Local school districts say it’s tough to attract and keep qualified teachers because of the high cost of living and low school funding, but a state ballot initiative this fall could help.
Amendment 73 would raise funding for preschool through 12th grade, primarily through a new income tax that would apply to people who make more than $150,000 per year.
All local school districts would see a significant bump in state funding if this passes. Roaring Fork Schools, for example, would receive an additional $9 million, which amounts to about 40 percent more money than the district currently gets from the state.
Roaring Fork School District Superintendent Rob Stein said the biggest priority for that potential funding would be recruiting and retaining high-quality teachers and staff.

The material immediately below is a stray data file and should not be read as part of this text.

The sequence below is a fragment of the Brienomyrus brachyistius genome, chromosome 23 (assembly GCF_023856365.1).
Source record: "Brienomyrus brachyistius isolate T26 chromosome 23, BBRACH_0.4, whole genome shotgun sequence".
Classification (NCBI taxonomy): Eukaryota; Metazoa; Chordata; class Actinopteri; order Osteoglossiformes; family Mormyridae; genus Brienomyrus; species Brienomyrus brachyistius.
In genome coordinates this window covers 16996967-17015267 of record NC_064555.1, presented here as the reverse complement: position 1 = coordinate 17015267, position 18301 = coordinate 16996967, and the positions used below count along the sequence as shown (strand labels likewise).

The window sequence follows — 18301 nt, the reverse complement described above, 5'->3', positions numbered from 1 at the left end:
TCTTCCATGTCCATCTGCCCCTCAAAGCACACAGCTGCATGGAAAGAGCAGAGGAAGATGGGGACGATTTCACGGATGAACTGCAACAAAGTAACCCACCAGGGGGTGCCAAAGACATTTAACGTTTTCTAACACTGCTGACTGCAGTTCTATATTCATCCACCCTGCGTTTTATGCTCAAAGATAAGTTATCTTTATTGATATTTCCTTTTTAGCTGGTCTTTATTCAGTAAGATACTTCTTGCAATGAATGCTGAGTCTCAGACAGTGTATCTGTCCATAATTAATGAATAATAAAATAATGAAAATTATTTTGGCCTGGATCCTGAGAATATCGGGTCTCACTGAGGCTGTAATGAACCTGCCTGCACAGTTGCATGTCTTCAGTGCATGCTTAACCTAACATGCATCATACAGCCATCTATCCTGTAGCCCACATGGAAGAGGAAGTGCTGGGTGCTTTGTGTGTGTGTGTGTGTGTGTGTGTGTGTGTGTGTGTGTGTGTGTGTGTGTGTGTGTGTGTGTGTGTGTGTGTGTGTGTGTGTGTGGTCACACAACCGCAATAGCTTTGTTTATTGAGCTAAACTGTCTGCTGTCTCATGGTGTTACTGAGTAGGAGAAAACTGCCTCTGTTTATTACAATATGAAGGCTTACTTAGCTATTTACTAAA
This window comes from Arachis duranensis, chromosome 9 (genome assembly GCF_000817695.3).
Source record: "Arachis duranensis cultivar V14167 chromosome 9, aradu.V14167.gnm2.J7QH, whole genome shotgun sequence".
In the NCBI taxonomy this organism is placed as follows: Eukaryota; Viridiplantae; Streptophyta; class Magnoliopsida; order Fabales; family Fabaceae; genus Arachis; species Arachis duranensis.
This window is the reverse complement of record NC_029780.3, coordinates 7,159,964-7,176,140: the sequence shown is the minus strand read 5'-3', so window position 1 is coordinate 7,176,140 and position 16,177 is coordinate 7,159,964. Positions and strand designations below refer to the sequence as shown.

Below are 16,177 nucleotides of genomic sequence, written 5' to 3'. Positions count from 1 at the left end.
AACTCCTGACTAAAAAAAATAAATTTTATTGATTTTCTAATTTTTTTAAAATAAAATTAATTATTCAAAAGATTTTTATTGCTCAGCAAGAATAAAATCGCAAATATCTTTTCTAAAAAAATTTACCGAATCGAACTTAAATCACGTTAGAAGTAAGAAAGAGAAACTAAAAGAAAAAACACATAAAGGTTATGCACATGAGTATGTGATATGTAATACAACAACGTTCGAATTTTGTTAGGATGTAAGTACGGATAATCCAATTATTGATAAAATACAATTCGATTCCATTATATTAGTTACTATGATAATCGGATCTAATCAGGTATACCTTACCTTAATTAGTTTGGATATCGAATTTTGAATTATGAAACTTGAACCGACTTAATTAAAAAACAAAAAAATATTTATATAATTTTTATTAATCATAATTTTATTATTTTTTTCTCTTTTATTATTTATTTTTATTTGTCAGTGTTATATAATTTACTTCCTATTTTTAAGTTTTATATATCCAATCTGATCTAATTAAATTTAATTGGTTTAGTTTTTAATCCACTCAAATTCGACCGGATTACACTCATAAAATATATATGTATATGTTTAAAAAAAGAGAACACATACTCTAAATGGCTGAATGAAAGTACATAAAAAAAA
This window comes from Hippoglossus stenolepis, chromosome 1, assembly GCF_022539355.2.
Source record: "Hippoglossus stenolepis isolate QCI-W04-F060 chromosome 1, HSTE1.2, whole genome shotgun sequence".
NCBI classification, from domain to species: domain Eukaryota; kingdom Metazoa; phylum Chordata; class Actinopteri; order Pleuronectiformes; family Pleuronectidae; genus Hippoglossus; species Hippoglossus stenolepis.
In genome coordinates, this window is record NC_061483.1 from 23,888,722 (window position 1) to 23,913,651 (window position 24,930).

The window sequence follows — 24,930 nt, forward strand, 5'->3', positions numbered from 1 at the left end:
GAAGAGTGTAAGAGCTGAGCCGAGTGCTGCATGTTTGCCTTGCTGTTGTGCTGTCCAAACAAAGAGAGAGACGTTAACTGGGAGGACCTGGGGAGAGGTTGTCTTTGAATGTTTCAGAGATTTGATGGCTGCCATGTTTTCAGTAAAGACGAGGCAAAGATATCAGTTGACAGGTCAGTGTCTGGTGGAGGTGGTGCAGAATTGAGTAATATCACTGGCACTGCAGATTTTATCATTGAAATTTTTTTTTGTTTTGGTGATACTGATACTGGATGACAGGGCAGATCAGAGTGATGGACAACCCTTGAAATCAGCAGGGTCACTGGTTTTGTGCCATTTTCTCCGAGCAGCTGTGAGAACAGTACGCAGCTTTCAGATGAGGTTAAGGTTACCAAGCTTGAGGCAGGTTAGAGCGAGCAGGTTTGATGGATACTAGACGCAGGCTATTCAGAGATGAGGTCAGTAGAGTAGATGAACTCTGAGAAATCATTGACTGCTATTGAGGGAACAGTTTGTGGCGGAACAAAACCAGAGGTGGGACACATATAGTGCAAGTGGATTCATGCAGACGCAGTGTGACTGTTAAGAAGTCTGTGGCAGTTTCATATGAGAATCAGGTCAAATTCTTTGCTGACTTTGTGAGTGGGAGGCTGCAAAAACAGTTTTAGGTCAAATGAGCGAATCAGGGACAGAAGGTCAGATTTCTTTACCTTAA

“We’re going to increasingly be seeing classrooms without teachers who are qualified to teach those subjects if we don’t do something to adjust the wages of our staff,” he said.
The district is having trouble finding teachers who are certified to teach in certain subject areas, like math, bilingual education, special education and they’ve seen an increase in alternative licensures.
State funds for public education now come from property taxes; Amendment 73 would add income tax. The state estimates that about 8 percent of Colorado’s population would provide the additional funds. The Amendment would also increase the corporate income tax rate and make some changes to stabilize revenue that comes in through property taxes.